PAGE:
November 30th concluded Native American History Month with some excellent news for the Native American community ;particularly for the Great Sioux Nation. Since September, tribal leaders have been struggling to raise $9 million for the purchase of Pe’Sla (pronounced pay-slah) and the surrounding area in the Black Hills of South Dakota. On November 30th, they announced that they had succeeded and officially purchased back the land from the Reynolds family.
The history of Pe’Sla and its significance to the Great Sioux Nation is a story that is rarely taught in public schools. In 1868 the U.S. government signed the Treaty of Fort Laramie, giving the Black Hills legally to the Lakota Sioux and closing the land to white settlement. Less than 6 years later, George Armstrong Custer’s expedition discovered gold, and white miners rushed into the land, sparking another war. By 1877, the U.S. government had taken control of the land again and removed the Lakota to reservations outside of their legal territory. Homesteaders and miners moved into the territory and claimed it as their own. In 1980, the Supreme Court of the United States ruled that the land had been taken illegally and that the government had to pay the initial offering price plus interest – close to $106 million. The Lakota refused the money, stating that they had never sold the Black Hills, never would, and that the land should be returned to them. The money remains in an interest-bearing account, now worth over $750 million. It has not been touched.
Pe’Sla itself is integral to the Sioux creation story and way of life. Together the Sioux are made up of Lakota, Dakota, and Nakota tribes, and are spread out between South Dakota, Montana, Minnesota and Canada. Pe’Sla is considered the Center of the Heart of Everything and its location is reflected in the constellations above the area. There are a number of stories and beliefs connected to the area as well as prayers and ceremonies that need to be carried out on the land itself. The Sioux do this yearly for the benefit of humankind.
The near 2,000 acre stretch of Pe’Sla has been in the Reynolds family since 1876. During that time they left it mostly undeveloped, and allowed various bands of Native Americans to come onto the property for prayer and ceremonies that are integral to their way of life. The announcement of auction came in mid-July, proposing that the land be auctioned off in 300 acre parcels, most likely for ranchettes. After outcry from the public, the Reynolds family came to an agreement with the Rosebud Sioux tribe to let them buy back the land for $9 million, provided that it be paid by the end of November. Over the course of three months, the Rosebud Sioux Tribe came together with Crow Creek Tribe, Shakopee Mdewakanton Sioux Tribe, and countless individuals to raise millions.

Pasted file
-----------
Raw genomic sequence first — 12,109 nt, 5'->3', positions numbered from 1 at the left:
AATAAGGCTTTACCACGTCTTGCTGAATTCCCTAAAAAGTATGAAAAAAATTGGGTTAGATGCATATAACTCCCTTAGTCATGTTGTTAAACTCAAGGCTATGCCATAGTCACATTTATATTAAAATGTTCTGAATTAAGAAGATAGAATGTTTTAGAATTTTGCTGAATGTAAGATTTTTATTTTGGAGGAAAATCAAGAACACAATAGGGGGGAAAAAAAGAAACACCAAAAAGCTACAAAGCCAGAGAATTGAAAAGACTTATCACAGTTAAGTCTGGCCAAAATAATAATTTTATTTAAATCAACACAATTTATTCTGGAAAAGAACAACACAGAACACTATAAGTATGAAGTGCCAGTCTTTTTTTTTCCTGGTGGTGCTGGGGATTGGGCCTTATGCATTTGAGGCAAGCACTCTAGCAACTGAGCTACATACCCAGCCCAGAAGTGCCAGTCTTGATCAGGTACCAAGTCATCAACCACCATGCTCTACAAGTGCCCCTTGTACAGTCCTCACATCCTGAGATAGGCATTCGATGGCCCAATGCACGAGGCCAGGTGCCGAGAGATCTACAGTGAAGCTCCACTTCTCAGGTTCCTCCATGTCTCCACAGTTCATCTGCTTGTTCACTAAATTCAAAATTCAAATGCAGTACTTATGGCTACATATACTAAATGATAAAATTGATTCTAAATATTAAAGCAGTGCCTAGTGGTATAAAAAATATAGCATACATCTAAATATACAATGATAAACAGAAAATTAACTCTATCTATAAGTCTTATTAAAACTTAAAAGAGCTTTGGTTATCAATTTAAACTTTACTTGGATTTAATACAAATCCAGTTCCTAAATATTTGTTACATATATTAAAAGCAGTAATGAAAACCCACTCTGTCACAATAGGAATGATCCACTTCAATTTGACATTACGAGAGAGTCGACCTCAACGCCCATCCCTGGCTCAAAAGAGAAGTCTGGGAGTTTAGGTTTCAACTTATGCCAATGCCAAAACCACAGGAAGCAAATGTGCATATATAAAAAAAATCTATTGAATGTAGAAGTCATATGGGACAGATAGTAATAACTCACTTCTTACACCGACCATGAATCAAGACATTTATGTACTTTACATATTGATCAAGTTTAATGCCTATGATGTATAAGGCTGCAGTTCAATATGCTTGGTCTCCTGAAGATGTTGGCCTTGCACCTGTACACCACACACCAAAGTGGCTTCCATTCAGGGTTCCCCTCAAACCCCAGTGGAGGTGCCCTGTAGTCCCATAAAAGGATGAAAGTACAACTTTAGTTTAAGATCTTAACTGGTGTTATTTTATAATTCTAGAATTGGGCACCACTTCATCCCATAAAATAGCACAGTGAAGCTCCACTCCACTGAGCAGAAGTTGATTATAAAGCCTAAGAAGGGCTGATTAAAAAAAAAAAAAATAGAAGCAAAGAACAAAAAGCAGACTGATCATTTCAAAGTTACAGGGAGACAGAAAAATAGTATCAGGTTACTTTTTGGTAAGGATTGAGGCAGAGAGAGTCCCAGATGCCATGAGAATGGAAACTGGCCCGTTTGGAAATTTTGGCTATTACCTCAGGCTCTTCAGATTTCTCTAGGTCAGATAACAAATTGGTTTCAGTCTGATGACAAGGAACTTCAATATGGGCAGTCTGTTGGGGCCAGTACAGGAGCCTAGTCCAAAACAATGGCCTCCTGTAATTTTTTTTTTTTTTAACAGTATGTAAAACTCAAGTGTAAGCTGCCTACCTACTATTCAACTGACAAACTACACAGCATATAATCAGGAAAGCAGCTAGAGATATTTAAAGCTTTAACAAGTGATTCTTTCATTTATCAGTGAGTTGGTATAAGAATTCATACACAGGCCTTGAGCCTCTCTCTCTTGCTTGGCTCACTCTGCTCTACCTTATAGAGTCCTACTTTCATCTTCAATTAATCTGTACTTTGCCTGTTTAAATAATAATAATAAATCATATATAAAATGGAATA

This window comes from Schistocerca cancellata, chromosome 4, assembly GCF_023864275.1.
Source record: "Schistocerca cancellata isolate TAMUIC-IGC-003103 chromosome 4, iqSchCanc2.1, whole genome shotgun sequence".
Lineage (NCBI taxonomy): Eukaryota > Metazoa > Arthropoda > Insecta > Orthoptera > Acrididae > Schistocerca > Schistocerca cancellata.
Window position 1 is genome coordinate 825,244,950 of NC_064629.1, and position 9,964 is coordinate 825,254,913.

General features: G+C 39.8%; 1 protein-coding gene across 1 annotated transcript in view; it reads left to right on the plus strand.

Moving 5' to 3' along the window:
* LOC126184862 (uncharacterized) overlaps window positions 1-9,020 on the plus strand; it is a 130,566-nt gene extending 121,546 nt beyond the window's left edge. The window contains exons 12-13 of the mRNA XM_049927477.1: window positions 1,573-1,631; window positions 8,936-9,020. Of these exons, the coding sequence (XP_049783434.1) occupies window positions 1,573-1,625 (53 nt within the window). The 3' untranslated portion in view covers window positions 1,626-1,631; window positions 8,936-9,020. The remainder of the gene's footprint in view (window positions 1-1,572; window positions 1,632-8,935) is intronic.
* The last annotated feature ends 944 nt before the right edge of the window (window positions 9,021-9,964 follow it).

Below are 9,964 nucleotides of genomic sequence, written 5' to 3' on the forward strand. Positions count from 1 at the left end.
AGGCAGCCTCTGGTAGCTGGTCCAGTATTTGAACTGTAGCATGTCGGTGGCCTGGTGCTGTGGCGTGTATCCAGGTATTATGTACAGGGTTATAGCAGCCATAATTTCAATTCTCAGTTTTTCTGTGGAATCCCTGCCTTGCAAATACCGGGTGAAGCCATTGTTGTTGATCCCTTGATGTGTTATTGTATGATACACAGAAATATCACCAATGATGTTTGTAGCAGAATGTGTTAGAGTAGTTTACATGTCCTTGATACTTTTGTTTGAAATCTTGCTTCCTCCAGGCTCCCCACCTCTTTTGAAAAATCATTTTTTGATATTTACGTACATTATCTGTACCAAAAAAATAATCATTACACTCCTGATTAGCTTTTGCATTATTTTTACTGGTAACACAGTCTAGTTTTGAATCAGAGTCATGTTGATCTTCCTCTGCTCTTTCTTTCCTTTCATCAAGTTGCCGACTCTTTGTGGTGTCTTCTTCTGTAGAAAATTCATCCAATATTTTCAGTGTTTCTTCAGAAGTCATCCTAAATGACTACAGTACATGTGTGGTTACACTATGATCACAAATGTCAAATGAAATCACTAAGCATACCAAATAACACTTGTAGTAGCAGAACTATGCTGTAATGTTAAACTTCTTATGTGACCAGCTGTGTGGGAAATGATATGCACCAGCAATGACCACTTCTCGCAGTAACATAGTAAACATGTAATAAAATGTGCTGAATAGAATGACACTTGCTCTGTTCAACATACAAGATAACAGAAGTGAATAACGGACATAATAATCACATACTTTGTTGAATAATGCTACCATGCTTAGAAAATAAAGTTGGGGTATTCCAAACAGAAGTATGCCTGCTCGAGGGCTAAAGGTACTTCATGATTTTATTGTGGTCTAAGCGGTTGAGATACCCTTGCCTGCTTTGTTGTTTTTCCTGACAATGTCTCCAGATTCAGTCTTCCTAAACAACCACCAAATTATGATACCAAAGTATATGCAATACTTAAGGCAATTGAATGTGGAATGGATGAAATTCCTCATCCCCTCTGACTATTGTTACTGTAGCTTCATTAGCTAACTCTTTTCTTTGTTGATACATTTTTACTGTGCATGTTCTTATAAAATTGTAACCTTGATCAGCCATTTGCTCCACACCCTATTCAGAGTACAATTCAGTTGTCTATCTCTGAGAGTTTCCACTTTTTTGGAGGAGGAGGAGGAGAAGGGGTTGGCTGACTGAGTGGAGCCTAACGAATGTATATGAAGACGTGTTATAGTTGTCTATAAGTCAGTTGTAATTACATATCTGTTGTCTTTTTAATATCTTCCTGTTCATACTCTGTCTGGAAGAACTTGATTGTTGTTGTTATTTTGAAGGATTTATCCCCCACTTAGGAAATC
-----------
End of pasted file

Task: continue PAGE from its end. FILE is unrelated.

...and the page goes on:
Over time the effort received press from abroad, and endorsements by celebrities like P. Diddy and Bette Midler. “The Perks of Being a Wallflower” star Ezra Miller travelled with music producer Sol Guy and Chase Iron Eyes from Last Real Indians to produce a video and raise awareness of the issue. Last Real Indians ultimately raised $900,000 for the purchase. Many of the donations came from some of the poorest communities in the United States. With many of the reservations sitting at poverty rates around 40%, these donations did not come easily. However, the importance and significance of buying back the land was not lost.
To be sure, the irony of having to buy back land that was legally declared theirs is not lost on many of the Lakota. Oglala Sioux president-elect Bryan Brewer said, “I’m still against buying something we own, but I’m thrilled the tribes are buying it.” The three tribes that did allocate official funds released the following statement Friday:
“The historic requisition of Pe’ Sla started today in Rapid City, South Dakota. The Rosebud Sioux Tribe, the Crow Creek Tribe, and the Shakopee Mdewakanton Sioux Tribe community gathered in a historic assembly of the United Tribes.
Pe’ Sla is sacred because it is related to the Lakota creation and it is the site for annual ceremonies. It has historically hosted many village gatherings. Black Elk, the Lakota visionary sought his visions at Pe’ Sla. It is the high mountain on a prairie in the heart of the Black Hills.
The land of Pe’ Sla was once protected by the 1868 and 1851 Sioux nation treaties. The United States violated those treaties and took the Black Hills in violation of the fifth amendment of the Constitution. Today the requisition is a historic event for the Lakota, Dakota and Nakota people. The tribes will work together to form the Oceti Sakowin Sacred Land Protection Commission to protect Pe’ Sla. We will preserve the sacred site for traditional and cultural ceremonies and keep it in a pristine state for our future generations.
We are grateful to stand together before the creator and to help our people in reclaiming one of our most sacred sites. We are not waiting for the United States to deal with this justly on the Black Hills rights and we ask that now that we are exercising our inherent sovereign authority to protect this most sacred site. We must perpetuate our way of life for future generations.
We thank the members of the public who donated to this cause to create justice for all people and now we are more determined than ever that the United States must provide justice for our people. We thank the Reynolds family for working with us in our requisition of Pe’ Sla as a sacred site for Lakota, Nakota and Dakota people.”